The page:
An Afghan girl walks amid the rubble of shops in Shadel Bazar after the US military dropped a GBU-43 Moab bomb.

Seth Jones, a senior advisor to the international security program at the Center for Strategic and International Studies, said data suggested that the Taliban’s control of populated areas overall, primarily in rural regions, had actually increased.

The problem with the administration’s strategy of ceding the more remote areas of the country to the Taliban is that the insurgents increasingly are using the rural terrain to conduct attacks within major urban areas, he explained.

Another component of the U.S. military’s strategy in Afghanistan is to build up the Afghan military, train the Afghan air force, and equip it with high-end gear, such as fighter aircraft and UH-60 Black Hawk helicopters.

But the Afghan air force’s rapid increase in strike capability seems to be accompanied by a steep rise in civilian casualties.

Jones said Trump’s strategy failed in another critical way: It has done little to prevent Pakistan from harboring Taliban fighters.

“What the U.S. has not been able to do is fundamentally change Pakistan’s behavior,” Jones said. “This is serious problem with the South Asia strategy. I’m not that optimistic over the long run.”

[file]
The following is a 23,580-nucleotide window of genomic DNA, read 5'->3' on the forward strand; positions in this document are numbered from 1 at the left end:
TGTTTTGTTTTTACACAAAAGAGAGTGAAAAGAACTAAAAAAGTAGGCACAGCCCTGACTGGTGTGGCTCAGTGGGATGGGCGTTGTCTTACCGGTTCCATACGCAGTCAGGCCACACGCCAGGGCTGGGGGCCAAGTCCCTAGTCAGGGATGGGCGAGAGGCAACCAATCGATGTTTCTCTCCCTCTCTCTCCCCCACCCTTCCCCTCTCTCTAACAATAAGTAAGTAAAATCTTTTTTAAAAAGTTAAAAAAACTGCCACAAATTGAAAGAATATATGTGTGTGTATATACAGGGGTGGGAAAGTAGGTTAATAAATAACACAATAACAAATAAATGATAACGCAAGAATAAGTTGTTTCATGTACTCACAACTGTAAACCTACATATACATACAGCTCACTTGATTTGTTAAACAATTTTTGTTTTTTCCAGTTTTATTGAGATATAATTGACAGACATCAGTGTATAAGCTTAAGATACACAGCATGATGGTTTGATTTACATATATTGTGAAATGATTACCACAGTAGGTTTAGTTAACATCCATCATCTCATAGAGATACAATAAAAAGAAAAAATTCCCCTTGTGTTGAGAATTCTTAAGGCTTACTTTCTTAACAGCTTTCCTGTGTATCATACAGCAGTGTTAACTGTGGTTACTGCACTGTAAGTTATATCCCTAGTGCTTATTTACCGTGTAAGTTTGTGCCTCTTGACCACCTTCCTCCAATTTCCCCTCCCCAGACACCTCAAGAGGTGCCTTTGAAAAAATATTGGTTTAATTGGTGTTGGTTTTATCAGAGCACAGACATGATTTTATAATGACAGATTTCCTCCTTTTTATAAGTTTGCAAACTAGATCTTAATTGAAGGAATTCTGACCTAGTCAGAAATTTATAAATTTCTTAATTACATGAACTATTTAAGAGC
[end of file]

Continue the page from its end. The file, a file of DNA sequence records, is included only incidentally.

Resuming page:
This cartoon from seventeen years ago may still be close to the mark.

The only rubble reduction on Afghanistan seems to be it’s size.

9 Comments

  1. lurcher1948

     /  October 8, 2018

    All the way with the USA till the next war

  2. Gezza

     /  October 8, 2018

    The only group that has ever come near to controlling Afghanistan is the Taliban. The US has basically allowed ISIS to arise there and compete with the Taliban. One or both of those groups will probably end up in control again. The Americans have made Afghanis lives more miserable than it was before. They should pack up and get out. The Taliban has defeated them over and over again and will simply take control of most of the country once more when the Americans do finally leave. That’s my take on it and has been ever since they invaded the place to get Bin Laden (which they didn’t) and remove the Taliban from power (which they haven’t – really).

  3. Corky

     /  October 8, 2018

    Either take the country over and force Western values..or get out. Those are the only sane options.

    I personally would go with the former. Use the country as a training ground. Make it the Israel of that area.